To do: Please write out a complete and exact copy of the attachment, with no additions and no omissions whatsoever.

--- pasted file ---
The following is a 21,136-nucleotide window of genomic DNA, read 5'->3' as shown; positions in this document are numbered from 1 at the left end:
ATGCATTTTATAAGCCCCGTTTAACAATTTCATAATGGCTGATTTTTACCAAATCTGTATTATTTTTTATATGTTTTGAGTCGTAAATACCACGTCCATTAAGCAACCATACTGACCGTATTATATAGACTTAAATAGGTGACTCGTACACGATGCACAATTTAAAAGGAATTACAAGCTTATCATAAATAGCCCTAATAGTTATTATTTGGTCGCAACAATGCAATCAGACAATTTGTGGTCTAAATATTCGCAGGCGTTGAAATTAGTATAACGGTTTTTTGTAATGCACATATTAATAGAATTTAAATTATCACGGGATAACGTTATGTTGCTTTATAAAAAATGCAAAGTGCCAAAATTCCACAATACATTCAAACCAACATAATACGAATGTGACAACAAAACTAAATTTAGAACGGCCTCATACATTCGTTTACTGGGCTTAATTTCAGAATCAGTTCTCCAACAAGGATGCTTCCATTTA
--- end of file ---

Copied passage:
The following is a 21,136-nucleotide window of genomic DNA, read 5'->3' as shown; positions in this document are numbered from 1 at the left end:
ATGCATTTTATAAGCCCCGTTTAACAATTTCATAATGGCTGATTTTTACCAAATCTGTATTATTTTTTATATGTTTTGAGTCGTAAATACCACGTCCATTAAGCAACCATACTGACCGTATTATATAGACTTAAATAGGTGACTCGTACACGATGCACAATTTAAAAGGAATTACAAGCTTATCATAAATAGCCCTAATAGTTATTATTTGGTCGCAACAATGCAATCAGACAATTTGTGGTCTAAATATTCGCAGGCGTTGAAATTAGTATAACGGTTTTTTGTAATGCACATATTAATAGAATTTAAATTATCACGGGATAACGTTATGTTGCTTTATAAAAAATGCAAAGTGCCAAAATTCCACAATACATTCAAACCAACATAATACGAATGTGACAACAAAACTAAATTTAGAACGGCCTCATACATTCGTTTACTGGGCTTAATTTCAGAATCAGTTCTCCAACAAGGATGCTTCCATTTA